Tuesday, October 23, 2012
In a divided opinion today, New York's highest court denied a tax exemption for an adult juice bar in In the Matter of 677 New Loudon v. State of NY Tax Appeals Tribunal. The juice bar, at which there are dance performances, argued that admission fees should not be taxed under the rules governing a "place of amusement in the state" but included in the exemption for "dramatic or musical arts performances." The majority rejected this contention in less than 5 pages.
Like the majority and the [Tax] Tribunal, I find this particular form of dance unedifying -- indeed, I am stuffy enough to find it distasteful. Perhaps for similar reasons, I do not read Hustler magazine; I would rather read the New Yorker. I would be appalled, however, if the State were to exact from Hustler a tax that the New Yorker did not have to pay, on the ground that what appears in Hustler is insufficiently "cultural and artistic." That sort of discrimination on the basis of content would surely be unconstitutional (see Arkansas Writers' Project, Inc. v Ragland, 481 US 221, 229-230 ). It is not clear to me why the discrimination that the majority approves in this case stands on any firmer constitutional footing.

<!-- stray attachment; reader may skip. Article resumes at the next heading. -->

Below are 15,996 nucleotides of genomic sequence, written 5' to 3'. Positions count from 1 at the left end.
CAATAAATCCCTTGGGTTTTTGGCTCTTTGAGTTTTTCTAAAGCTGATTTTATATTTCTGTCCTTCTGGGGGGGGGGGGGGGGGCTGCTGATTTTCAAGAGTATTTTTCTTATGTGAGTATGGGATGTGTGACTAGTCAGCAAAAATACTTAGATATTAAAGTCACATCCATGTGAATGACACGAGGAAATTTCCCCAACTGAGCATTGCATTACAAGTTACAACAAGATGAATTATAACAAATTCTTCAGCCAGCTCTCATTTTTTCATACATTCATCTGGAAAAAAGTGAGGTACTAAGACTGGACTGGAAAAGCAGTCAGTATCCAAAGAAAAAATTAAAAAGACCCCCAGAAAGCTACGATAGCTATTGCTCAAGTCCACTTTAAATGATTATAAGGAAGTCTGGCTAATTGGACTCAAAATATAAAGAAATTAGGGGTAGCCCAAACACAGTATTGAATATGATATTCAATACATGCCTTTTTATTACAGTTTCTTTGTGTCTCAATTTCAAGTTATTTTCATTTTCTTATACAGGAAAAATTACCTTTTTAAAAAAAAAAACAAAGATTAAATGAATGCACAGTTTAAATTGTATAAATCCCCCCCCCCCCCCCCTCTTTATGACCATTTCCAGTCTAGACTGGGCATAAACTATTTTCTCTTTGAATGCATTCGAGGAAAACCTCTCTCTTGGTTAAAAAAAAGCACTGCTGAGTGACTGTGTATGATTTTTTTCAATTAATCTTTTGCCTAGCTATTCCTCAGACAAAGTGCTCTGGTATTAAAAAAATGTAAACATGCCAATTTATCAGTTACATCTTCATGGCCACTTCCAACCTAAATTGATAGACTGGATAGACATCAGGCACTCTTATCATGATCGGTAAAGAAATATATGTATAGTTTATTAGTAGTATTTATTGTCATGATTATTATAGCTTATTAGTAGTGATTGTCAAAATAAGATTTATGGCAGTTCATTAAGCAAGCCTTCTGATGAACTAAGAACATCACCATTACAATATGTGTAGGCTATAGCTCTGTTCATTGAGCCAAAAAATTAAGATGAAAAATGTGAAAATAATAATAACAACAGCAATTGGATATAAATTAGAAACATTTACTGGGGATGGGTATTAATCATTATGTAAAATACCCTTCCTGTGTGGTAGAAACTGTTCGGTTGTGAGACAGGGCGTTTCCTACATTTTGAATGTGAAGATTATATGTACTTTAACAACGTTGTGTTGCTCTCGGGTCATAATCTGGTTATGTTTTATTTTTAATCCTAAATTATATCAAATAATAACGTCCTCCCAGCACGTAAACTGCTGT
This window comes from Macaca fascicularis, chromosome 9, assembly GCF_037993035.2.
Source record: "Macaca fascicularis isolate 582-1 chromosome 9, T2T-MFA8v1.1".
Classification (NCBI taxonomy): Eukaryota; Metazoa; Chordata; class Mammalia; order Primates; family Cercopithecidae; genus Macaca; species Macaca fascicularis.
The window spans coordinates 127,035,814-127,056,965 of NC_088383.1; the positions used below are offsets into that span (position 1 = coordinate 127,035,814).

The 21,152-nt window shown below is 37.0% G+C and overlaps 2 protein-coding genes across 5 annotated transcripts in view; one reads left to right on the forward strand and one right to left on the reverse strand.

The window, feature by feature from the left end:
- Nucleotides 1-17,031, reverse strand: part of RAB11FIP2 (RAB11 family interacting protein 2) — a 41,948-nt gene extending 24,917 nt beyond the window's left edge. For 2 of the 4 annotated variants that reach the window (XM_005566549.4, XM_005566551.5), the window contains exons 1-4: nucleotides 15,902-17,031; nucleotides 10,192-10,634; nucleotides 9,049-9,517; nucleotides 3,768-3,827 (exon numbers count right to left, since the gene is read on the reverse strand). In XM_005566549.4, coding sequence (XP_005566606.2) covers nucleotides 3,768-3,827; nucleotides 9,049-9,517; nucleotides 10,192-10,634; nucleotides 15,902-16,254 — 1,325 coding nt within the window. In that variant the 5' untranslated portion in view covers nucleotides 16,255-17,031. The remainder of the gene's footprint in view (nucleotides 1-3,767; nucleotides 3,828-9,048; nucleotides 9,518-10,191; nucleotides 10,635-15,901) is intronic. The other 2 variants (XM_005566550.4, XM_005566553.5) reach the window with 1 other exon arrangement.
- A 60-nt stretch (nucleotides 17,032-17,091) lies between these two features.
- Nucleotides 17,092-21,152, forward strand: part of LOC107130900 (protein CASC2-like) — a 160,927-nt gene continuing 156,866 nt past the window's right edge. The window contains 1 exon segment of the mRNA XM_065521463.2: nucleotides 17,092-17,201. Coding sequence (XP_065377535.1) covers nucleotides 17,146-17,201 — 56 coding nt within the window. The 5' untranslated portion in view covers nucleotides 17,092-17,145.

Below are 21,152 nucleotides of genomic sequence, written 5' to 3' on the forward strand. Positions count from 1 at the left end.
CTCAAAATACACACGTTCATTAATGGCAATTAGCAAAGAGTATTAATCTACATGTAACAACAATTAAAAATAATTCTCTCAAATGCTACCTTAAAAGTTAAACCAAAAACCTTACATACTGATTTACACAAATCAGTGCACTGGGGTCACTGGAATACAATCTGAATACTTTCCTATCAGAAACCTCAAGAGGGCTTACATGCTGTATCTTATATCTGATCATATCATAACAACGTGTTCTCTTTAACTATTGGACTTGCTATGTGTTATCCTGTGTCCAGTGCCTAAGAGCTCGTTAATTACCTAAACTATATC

It is easy to imagine the attorneys for the adult juice bar considering a petition for writ of certiorari to the United States Supreme Court raising First Amendment claims, although the constitutional status of dancing as expressive speech is not as firmly established as that of newspapers.
[image: Ernst Ludwig Kirchner: Hamburger Tänzerinnen, 1910 via]